The other major smoking-related killer is chronic obstructive pulmonary disease (COPD), a progressive and degenerative condition which eventually results in an inability to breathe; emphysema is a subset, as it were, of COPD.
In emphysema, the alveolar sacs which surround the alveoli merge into each other; they lose their elasticity and breathing in becomes more and more difficult. People don't often realize how affected they are -- 80 percent of COPD goes undiagnosed.
Sufferers simply assume that they are a little breathless, which comes with age, or perhaps lack of exercise -- and don't do anything about it. In fact, they are probably on a steep decline. By the time smokers reach 60, they can have a similar lung function to someone who has had asthma since childhood. Giving up smoking may halt that downward trend, but it can't reverse it.
"You never recover the lung function you have lost," West says.
After about 35, lung capacity and lung health decline anyway, so if they are already damaged, the decline is simply faster.
"People shouldn't be fooled into thinking that they can smoke for years and then, by stopping, remove all risk of smoking-related disease," Sandford says. "There will always be some residual risk."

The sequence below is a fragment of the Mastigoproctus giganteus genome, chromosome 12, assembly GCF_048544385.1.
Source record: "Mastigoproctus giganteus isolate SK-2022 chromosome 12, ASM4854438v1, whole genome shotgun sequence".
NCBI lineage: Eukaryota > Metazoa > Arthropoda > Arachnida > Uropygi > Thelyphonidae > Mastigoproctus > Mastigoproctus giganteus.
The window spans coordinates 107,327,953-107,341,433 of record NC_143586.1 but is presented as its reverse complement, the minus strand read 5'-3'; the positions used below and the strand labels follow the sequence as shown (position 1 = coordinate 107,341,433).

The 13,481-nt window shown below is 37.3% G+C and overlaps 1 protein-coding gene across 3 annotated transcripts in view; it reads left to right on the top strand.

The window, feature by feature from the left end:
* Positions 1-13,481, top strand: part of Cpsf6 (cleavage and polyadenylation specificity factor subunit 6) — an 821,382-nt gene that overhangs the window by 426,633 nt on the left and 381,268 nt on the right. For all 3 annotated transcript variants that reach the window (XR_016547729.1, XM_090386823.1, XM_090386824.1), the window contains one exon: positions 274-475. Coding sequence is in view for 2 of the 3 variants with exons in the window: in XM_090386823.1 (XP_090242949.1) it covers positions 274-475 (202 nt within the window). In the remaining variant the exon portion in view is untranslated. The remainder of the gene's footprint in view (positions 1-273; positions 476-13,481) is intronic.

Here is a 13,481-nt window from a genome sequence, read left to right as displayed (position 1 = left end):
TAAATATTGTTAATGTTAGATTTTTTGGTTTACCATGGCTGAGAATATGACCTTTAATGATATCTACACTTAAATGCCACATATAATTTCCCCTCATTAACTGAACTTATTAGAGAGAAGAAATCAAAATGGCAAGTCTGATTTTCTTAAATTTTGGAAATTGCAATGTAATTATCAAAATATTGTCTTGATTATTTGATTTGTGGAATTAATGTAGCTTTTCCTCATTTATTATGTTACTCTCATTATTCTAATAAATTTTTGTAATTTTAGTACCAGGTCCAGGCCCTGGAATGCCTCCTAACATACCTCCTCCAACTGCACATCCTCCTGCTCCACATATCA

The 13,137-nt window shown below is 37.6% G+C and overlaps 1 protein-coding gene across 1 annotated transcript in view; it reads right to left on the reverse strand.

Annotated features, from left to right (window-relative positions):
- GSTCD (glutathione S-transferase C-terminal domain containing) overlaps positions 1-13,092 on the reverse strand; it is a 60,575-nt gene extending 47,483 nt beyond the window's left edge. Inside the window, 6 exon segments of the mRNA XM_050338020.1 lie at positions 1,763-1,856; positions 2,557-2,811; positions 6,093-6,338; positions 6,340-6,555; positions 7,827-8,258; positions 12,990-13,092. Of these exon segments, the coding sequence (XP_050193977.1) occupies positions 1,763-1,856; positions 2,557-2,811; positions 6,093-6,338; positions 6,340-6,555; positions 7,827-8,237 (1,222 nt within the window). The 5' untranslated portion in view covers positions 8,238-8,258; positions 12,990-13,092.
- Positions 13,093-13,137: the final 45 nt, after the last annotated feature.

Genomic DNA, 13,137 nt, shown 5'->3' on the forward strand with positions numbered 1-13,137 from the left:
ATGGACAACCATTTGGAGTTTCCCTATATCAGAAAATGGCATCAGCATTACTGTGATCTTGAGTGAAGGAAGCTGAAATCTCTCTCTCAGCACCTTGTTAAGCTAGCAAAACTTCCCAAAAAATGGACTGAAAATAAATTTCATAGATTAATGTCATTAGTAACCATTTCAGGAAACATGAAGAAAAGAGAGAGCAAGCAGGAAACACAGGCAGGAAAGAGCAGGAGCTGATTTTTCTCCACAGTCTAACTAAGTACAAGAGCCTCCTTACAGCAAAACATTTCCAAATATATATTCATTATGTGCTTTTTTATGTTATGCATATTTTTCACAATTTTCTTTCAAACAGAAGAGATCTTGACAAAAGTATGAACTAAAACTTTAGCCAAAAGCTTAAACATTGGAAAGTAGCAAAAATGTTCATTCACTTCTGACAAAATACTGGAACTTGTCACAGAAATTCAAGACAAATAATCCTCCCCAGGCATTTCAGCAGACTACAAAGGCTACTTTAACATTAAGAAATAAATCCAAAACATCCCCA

It is true that not all smoking-related damage is irreversible. The risk of coronary heart disease drops by 50 percent in the first year after quitting smoking. Skin health also improves surprisingly fast.
"It is extraordinary how resilient the body is," West says. "It can put up with this insult day after day, year after year, and it forgives you -- until about the age of 35. After that, the clock is ticking, quite quickly. It's much more urgent than people realize."
All warn, however, that none of this counts as a reason not to stop smoking, and to do it as soon as possible.
"No matter how long you've smoked," Sandford says, "it's always worth quitting."